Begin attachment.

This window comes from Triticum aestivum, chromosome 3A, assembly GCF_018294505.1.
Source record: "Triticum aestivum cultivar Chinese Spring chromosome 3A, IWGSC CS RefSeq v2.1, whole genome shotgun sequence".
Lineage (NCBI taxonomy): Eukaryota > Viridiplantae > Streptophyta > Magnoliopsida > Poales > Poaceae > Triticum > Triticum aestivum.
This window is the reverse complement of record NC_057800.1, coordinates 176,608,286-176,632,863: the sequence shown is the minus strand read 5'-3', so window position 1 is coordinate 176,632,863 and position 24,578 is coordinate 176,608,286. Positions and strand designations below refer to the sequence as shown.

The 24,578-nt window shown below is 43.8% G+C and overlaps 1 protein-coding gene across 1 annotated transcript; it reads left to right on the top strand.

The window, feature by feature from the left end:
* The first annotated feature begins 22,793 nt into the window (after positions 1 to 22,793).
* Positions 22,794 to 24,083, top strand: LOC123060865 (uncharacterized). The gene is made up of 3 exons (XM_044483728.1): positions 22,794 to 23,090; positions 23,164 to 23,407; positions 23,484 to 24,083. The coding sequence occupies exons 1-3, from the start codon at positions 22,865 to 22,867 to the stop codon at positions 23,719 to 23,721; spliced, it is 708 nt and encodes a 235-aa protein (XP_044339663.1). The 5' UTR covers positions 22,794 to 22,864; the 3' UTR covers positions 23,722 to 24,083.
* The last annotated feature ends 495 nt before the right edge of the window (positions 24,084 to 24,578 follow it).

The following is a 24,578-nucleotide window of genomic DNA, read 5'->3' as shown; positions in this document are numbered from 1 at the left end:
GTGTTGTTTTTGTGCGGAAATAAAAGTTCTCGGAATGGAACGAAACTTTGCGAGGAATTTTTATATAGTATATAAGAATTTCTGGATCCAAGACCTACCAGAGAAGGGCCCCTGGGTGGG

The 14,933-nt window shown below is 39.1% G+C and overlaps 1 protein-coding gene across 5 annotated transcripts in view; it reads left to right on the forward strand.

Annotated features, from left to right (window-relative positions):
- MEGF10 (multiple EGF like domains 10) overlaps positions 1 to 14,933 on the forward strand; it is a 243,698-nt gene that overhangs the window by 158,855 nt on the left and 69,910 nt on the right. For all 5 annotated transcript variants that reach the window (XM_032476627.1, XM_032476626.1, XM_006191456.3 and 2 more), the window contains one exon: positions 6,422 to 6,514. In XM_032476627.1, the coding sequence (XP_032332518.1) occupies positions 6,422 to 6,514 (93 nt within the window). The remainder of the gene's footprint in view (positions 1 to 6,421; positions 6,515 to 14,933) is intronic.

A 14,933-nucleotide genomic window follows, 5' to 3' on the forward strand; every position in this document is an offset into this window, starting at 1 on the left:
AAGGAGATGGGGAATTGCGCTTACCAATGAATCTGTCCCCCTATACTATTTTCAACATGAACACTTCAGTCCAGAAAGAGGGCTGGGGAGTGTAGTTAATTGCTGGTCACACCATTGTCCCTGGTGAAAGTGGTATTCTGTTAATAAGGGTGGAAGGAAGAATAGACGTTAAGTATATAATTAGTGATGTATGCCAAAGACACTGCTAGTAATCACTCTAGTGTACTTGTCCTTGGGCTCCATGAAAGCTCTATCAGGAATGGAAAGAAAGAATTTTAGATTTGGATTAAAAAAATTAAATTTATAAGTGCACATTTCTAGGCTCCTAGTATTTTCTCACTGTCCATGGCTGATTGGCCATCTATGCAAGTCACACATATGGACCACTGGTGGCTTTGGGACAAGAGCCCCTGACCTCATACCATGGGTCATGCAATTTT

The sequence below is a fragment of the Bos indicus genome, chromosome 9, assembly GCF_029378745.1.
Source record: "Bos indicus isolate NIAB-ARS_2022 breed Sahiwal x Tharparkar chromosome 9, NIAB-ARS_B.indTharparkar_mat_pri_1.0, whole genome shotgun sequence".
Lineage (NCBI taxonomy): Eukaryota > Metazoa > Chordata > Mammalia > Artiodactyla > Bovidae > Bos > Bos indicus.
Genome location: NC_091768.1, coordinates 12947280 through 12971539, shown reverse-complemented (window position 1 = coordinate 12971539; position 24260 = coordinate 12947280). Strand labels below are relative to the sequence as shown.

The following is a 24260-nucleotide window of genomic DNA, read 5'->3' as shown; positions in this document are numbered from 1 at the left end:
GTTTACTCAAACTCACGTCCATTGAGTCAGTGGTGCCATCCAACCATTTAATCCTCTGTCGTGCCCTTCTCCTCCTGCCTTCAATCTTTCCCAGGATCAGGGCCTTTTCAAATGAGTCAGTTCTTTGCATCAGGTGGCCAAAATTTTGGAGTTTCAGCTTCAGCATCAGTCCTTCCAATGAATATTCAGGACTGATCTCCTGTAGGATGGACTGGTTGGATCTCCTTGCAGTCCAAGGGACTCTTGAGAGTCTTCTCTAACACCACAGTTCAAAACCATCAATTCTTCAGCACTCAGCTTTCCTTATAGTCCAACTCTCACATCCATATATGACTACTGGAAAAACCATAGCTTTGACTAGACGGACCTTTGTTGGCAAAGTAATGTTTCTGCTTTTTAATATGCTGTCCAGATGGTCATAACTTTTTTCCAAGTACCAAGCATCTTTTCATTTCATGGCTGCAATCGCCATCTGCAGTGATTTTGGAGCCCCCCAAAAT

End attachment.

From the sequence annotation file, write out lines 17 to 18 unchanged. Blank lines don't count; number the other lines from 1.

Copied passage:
The sequence below is a fragment of the Bos indicus genome, chromosome 9, assembly GCF_029378745.1.
Source record: "Bos indicus isolate NIAB-ARS_2022 breed Sahiwal x Tharparkar chromosome 9, NIAB-ARS_B.indTharparkar_mat_pri_1.0, whole genome shotgun sequence".